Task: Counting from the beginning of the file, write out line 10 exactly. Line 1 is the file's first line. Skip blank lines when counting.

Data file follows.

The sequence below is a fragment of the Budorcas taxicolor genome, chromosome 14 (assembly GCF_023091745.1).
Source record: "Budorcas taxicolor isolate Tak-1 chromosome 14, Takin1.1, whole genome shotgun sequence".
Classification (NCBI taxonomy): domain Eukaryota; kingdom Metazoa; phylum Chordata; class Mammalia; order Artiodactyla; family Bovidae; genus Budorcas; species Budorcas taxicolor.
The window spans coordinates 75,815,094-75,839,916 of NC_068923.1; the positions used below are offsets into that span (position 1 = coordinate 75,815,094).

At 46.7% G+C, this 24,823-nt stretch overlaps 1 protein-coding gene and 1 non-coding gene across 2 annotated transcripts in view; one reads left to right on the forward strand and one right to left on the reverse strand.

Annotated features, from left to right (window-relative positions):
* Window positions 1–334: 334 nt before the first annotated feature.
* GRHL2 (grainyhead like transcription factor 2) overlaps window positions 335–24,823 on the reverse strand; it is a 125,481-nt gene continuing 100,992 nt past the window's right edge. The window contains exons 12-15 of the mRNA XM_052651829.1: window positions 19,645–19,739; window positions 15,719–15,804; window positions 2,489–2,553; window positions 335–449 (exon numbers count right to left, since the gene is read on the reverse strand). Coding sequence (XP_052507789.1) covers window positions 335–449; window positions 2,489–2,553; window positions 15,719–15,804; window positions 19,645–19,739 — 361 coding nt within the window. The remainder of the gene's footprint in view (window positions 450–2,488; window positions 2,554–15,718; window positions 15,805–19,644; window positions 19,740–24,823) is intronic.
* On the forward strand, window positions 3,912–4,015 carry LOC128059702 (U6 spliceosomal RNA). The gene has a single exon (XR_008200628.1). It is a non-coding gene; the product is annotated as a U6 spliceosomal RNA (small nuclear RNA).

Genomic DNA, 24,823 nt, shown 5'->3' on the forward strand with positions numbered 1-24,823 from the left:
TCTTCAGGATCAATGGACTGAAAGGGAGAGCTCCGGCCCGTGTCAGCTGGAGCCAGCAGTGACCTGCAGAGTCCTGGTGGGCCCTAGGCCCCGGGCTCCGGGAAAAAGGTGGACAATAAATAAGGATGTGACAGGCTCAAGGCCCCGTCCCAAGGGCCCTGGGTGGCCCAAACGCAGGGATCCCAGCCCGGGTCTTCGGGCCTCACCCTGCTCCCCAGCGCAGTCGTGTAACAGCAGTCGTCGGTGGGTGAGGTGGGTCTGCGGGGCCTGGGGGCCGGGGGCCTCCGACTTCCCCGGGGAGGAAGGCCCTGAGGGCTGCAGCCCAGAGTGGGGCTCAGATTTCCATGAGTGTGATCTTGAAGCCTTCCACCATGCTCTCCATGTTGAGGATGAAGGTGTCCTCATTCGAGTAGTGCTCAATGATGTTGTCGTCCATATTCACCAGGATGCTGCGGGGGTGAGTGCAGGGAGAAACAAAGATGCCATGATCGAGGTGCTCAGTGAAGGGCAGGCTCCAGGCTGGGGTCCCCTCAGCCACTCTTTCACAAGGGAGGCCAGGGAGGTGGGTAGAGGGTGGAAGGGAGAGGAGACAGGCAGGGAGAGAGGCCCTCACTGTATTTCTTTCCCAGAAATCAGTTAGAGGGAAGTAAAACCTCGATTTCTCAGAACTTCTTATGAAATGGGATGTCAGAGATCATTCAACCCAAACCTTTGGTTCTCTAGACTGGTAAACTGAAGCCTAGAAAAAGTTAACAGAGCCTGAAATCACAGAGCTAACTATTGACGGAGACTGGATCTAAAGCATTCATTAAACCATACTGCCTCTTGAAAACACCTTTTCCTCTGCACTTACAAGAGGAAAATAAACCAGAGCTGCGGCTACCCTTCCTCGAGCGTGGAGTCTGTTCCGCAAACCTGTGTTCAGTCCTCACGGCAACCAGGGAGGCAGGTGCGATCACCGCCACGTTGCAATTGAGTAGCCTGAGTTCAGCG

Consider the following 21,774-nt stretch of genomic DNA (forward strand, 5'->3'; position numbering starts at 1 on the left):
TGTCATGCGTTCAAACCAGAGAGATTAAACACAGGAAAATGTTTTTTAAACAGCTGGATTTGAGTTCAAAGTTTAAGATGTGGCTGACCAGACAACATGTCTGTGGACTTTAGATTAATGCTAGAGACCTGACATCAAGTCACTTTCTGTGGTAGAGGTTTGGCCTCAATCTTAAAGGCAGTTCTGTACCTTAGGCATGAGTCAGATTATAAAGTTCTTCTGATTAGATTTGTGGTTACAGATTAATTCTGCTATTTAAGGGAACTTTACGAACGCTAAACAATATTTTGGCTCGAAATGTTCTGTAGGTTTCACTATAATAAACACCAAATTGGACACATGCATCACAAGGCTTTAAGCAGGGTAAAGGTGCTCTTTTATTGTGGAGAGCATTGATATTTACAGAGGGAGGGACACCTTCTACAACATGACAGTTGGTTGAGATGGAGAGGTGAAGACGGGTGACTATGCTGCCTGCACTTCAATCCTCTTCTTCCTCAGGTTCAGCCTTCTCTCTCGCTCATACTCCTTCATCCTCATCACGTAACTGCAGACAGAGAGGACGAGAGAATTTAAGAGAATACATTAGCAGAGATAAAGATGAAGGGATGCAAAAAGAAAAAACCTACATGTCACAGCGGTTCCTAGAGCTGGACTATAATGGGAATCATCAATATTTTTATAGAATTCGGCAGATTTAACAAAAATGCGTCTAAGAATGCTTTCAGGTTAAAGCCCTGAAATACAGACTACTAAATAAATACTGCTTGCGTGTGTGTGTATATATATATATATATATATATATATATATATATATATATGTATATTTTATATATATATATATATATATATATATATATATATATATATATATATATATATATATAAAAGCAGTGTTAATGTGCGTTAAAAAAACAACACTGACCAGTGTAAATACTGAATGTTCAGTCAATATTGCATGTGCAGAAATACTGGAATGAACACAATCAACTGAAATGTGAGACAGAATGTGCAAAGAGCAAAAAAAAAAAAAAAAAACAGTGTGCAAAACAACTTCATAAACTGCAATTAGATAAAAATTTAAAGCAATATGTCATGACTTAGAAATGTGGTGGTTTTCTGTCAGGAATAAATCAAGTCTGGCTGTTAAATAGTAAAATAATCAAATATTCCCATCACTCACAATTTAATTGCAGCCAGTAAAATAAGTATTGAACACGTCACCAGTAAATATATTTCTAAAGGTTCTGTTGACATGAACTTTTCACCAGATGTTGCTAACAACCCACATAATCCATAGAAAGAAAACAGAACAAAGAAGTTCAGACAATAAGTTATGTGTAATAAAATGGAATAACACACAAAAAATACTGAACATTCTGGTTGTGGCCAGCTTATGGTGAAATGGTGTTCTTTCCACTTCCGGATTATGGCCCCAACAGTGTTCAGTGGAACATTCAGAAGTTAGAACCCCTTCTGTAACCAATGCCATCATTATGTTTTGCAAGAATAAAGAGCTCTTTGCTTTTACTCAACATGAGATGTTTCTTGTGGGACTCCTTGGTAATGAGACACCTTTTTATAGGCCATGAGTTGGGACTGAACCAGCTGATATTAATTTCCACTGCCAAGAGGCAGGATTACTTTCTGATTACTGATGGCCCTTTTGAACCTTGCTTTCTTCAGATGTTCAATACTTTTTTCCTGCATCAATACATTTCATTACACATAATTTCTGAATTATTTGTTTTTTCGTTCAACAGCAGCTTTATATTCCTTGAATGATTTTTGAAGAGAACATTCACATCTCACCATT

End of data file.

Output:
Genomic DNA, 24,823 nt, shown 5'->3' on the forward strand with positions numbered 1-24,823 from the left: